If you have ever been the subject of an FAA investigation and/or FAA enforcement action, you may have felt that the conduct of the inspector(s) and other FAA personnel went beyond proper and professional behavior. Well, you are not alone. However, targets of FAA investigations and enforcement actions may soon have some recourse for improper conduct by FAA personnel.
The FAA has recently been called onto the carpet thanks to an investigation instigated by U.S Representative Roy Blunt (R-Mo.) following a December 9, 1999 crash. A Cessna Citation operated by the College of the Ozarks and carrying the pilot, Joe Brinell, and five passengers crashed near Branson, Mo. Following its investigation into the crash, the NTSB reportindicated that factors contributing to the cause of the crash included pilot stress, pilot fatigue, poor visibility and rainy weather. Apparently two of the local FAA FSDO employees overstepped their bounds in pursuing review of maintenance records from the College of the Ozarks where Brinell was aviation director and also Brinell’s pilot records. Brinell’s wife indicated that Brinell felt the FAA was harassing him, as well as the College and its mechanic.
Rep. Blunt helped launch the investigation into the FAA’s conduct. The DOT Inspector General’s report stated that the FAA had abused its authority and induced stress upon Brinell. In response to the Inspector General’s report, the FAA has supposedly established new policies including the right to a third-party review for complaints about FAA investigations and additional “professionalism” training for FAA inspectors.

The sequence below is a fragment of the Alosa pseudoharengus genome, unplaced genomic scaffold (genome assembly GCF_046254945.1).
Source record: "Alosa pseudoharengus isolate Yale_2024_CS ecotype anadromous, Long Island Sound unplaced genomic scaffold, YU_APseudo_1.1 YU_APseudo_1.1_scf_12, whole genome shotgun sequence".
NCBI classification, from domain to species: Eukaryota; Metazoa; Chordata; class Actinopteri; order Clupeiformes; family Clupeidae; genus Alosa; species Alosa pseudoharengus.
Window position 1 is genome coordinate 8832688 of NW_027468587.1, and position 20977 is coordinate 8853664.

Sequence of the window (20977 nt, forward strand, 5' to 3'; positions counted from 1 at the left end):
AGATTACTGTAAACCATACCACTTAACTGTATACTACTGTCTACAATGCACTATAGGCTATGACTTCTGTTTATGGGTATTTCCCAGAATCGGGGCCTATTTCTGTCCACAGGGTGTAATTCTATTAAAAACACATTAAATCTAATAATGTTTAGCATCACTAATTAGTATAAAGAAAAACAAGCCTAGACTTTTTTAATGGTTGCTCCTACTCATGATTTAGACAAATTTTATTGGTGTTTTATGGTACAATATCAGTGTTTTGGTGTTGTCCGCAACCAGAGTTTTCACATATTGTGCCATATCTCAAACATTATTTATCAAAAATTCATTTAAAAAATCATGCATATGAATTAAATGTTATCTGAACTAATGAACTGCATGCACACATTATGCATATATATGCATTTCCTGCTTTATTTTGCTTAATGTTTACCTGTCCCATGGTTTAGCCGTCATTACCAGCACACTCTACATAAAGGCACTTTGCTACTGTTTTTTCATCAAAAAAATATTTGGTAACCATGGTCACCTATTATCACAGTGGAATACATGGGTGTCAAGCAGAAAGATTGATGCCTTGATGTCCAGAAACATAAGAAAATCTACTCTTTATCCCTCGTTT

Unfortunately, the FAA has not established any timeline for when these new policies will be implemented. Also, it is unclear who will provide the “third-party” review and how independent the reviewing party will be. If this is similar to the current handholding relationship between the FAA and the TSA relating to “security threat” determinations, the proclaimed new policies may simply be lip-service to appease an inquiring U.S. Representative. Time will tell.